Post partum dyspareunia linked to Obstetric intervention according to a prospective cohort study published January 21 in BJOG.
“Almost all women experience some pain during first sexual intercourse following childbirth,” lead author Ellie McDonald, PhD, from the Murdoch Children’s Research Institute, Melbourne, Victoria, Australia, said in a news release.
“However, our findings show the extent to which women report persisting dyspareunia at 6 and 18 months postpartum is influenced by events during labour and birth, in particular caesarean section and vacuum extraction delivery.”
The investigators recruited 1507 nulliparous women first 2 trimesters of pregnancy. 1244 participants (83%) completed the study with responses at 0, 3, 6, 12, and 18 months postpartum.
More than half (49.0%) had a spontaneous vaginal delivery, with two thirds of these having a sutured tear and/or episiotomy. Nearly one fifth of participants had emergency caesarean section, 10.8% had operative vaginal birth assisted by vacuum extraction, 10.7% had forceps-assisted delivery, and 9.7% had elective caesarean section.
By 18 months postpartum, 97.7% had resumed vaginal intercourse, and 23.4% reported dyspareunia, which was the main outcome measure.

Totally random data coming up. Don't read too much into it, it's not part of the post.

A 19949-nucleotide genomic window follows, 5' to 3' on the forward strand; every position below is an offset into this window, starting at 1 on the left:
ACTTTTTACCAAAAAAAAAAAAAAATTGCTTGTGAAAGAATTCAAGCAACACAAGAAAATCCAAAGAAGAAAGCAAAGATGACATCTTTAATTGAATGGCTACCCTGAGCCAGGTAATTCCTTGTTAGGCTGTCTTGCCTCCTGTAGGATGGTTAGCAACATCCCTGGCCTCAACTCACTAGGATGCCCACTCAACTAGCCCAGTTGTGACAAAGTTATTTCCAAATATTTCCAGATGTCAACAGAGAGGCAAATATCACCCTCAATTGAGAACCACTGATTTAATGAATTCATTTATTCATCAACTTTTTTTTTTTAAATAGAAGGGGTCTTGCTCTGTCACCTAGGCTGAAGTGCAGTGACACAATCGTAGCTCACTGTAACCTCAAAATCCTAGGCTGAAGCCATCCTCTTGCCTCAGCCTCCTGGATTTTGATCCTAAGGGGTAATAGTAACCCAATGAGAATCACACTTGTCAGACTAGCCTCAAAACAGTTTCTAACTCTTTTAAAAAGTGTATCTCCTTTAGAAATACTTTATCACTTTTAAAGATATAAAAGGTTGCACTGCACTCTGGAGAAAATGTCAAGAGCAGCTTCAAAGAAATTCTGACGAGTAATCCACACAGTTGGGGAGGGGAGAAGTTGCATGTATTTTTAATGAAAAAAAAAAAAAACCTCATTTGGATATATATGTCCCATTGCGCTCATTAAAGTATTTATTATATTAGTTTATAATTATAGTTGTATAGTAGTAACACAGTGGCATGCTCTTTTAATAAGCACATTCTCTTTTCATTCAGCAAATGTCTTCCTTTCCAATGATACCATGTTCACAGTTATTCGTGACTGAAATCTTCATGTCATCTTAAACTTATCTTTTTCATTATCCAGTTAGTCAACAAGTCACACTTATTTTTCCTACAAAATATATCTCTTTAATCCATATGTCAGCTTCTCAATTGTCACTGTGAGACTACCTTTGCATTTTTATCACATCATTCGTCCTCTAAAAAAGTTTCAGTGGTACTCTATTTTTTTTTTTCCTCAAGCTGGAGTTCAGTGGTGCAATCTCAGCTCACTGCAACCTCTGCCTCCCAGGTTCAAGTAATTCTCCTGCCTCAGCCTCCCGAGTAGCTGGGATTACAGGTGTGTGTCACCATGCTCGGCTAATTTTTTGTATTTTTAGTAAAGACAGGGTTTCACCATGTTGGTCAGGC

Operative intervention was linked to dyspareunia at 18 months, after adjustment for confounders. The odds ratio was 2.41 for emergency caesarean section, 2.28 for vacuum extraction and 1.71 for elective caesarean sections compared with spontaneous vaginal delivery.
Dr McDonald said in the news release. “The fact that dyspareunia is more common among women experiencing operative procedures points to the need for focusing clinical attention on ways to help women experiencing ongoing morbidity, and increased efforts to prevent postpartum morbidity where possible.”
Other factors associated with dyspareunia at 18 months postpartum were dyspareunia before pregnancy, intimate partner abuse in the first 12 months postpartum, and maternal fatigue. (In the first 12 months postpartum, 16% of participants reported abuse by an intimate partner, and 32.4% of these reported dyspareunia at 18 months postpartum compared with 20.7% of women who did not report such abuse.
“This is the first study with detailed, frequent and long-term follow-up to assess associations of dyspareunia with obstetric risk factors,” Patrick Chien, BJOG deputy editor-in-chief said in a news release.
“This study provides us with robust evidence about the extent and persistence of postpartum dyspareunia and associations with mode of delivery and perineal trauma. Future research could look into ways of preventing dyspareunia.”
Limitations of this study include reliance on self-report, sample limited to first-time deliveries, and underrepresentation of younger women and non-English-speaking women born overseas.
BJOG. Published January 21, 2015.